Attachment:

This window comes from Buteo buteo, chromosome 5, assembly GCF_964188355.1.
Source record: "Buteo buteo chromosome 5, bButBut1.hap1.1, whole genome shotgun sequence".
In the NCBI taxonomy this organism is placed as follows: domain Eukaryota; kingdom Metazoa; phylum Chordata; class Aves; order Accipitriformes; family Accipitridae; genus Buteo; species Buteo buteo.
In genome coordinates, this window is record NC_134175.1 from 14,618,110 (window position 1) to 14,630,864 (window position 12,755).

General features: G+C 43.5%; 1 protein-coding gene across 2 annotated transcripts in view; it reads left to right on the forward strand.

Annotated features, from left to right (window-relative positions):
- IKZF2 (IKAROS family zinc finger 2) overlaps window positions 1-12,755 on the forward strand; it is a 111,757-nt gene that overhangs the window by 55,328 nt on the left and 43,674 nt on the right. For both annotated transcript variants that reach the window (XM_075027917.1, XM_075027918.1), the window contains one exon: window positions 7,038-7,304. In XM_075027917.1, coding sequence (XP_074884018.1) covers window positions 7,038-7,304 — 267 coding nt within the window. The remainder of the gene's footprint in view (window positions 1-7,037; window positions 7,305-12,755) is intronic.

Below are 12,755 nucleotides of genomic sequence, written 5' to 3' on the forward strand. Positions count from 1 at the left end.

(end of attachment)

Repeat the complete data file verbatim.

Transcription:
This window comes from Buteo buteo, chromosome 5, assembly GCF_964188355.1.
Source record: "Buteo buteo chromosome 5, bButBut1.hap1.1, whole genome shotgun sequence".
In the NCBI taxonomy this organism is placed as follows: domain Eukaryota; kingdom Metazoa; phylum Chordata; class Aves; order Accipitriformes; family Accipitridae; genus Buteo; species Buteo buteo.
In genome coordinates, this window is record NC_134175.1 from 14,618,110 (window position 1) to 14,630,864 (window position 12,755).

General features: G+C 43.5%; 1 protein-coding gene across 2 annotated transcripts in view; it reads left to right on the forward strand.

Annotated features, from left to right (window-relative positions):
- IKZF2 (IKAROS family zinc finger 2) overlaps window positions 1-12,755 on the forward strand; it is a 111,757-nt gene that overhangs the window by 55,328 nt on the left and 43,674 nt on the right. For both annotated transcript variants that reach the window (XM_075027917.1, XM_075027918.1), the window contains one exon: window positions 7,038-7,304. In XM_075027917.1, coding sequence (XP_074884018.1) covers window positions 7,038-7,304 — 267 coding nt within the window. The remainder of the gene's footprint in view (window positions 1-7,037; window positions 7,305-12,755) is intronic.

Below are 12,755 nucleotides of genomic sequence, written 5' to 3' on the forward strand. Positions count from 1 at the left end.